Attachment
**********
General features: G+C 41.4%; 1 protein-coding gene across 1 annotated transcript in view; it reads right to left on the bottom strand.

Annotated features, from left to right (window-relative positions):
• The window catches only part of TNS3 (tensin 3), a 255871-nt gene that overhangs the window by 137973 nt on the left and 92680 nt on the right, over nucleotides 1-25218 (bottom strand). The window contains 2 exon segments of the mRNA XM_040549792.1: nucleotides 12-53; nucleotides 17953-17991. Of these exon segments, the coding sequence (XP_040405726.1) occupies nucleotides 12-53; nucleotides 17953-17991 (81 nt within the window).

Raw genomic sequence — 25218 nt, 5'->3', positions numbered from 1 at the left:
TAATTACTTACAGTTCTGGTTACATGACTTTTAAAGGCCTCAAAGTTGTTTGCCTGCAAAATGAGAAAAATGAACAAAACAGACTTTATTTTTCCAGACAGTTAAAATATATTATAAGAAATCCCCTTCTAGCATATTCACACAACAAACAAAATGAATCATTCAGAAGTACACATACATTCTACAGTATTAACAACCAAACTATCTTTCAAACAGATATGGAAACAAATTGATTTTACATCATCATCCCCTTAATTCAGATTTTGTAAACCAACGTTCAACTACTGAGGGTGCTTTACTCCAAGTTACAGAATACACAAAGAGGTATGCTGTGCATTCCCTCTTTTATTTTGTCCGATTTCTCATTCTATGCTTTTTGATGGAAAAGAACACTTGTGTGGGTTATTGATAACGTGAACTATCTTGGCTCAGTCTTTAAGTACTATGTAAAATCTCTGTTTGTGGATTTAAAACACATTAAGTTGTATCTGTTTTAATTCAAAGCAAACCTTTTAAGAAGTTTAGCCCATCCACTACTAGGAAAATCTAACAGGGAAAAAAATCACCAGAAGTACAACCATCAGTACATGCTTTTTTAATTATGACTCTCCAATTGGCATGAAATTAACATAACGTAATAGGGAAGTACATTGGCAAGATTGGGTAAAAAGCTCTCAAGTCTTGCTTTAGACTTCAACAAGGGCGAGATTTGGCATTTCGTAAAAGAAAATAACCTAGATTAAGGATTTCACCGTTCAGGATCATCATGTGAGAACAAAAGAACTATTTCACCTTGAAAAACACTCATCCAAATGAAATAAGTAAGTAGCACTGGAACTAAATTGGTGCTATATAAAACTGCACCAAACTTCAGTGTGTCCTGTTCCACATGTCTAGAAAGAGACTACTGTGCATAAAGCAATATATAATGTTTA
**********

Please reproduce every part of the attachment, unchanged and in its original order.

General features: G+C 41.4%; 1 protein-coding gene across 1 annotated transcript in view; it reads right to left on the bottom strand.

Annotated features, from left to right (window-relative positions):
• The window catches only part of TNS3 (tensin 3), a 255871-nt gene that overhangs the window by 137973 nt on the left and 92680 nt on the right, over nucleotides 1-25218 (bottom strand). The window contains 2 exon segments of the mRNA XM_040549792.1: nucleotides 12-53; nucleotides 17953-17991. Of these exon segments, the coding sequence (XP_040405726.1) occupies nucleotides 12-53; nucleotides 17953-17991 (81 nt within the window).

Raw genomic sequence — 25218 nt, 5'->3', positions numbered from 1 at the left:
TAATTACTTACAGTTCTGGTTACATGACTTTTAAAGGCCTCAAAGTTGTTTGCCTGCAAAATGAGAAAAATGAACAAAACAGACTTTATTTTTCCAGACAGTTAAAATATATTATAAGAAATCCCCTTCTAGCATATTCACACAACAAACAAAATGAATCATTCAGAAGTACACATACATTCTACAGTATTAACAACCAAACTATCTTTCAAACAGATATGGAAACAAATTGATTTTACATCATCATCCCCTTAATTCAGATTTTGTAAACCAACGTTCAACTACTGAGGGTGCTTTACTCCAAGTTACAGAATACACAAAGAGGTATGCTGTGCATTCCCTCTTTTATTTTGTCCGATTTCTCATTCTATGCTTTTTGATGGAAAAGAACACTTGTGTGGGTTATTGATAACGTGAACTATCTTGGCTCAGTCTTTAAGTACTATGTAAAATCTCTGTTTGTGGATTTAAAACACATTAAGTTGTATCTGTTTTAATTCAAAGCAAACCTTTTAAGAAGTTTAGCCCATCCACTACTAGGAAAATCTAACAGGGAAAAAAATCACCAGAAGTACAACCATCAGTACATGCTTTTTTAATTATGACTCTCCAATTGGCATGAAATTAACATAACGTAATAGGGAAGTACATTGGCAAGATTGGGTAAAAAGCTCTCAAGTCTTGCTTTAGACTTCAACAAGGGCGAGATTTGGCATTTCGTAAAAGAAAATAACCTAGATTAAGGATTTCACCGTTCAGGATCATCATGTGAGAACAAAAGAACTATTTCACCTTGAAAAACACTCATCCAAATGAAATAAGTAAGTAGCACTGGAACTAAATTGGTGCTATATAAAACTGCACCAAACTTCAGTGTGTCCTGTTCCACATGTCTAGAAAGAGACTACTGTGCATAAAGCAATATATAATGTTTA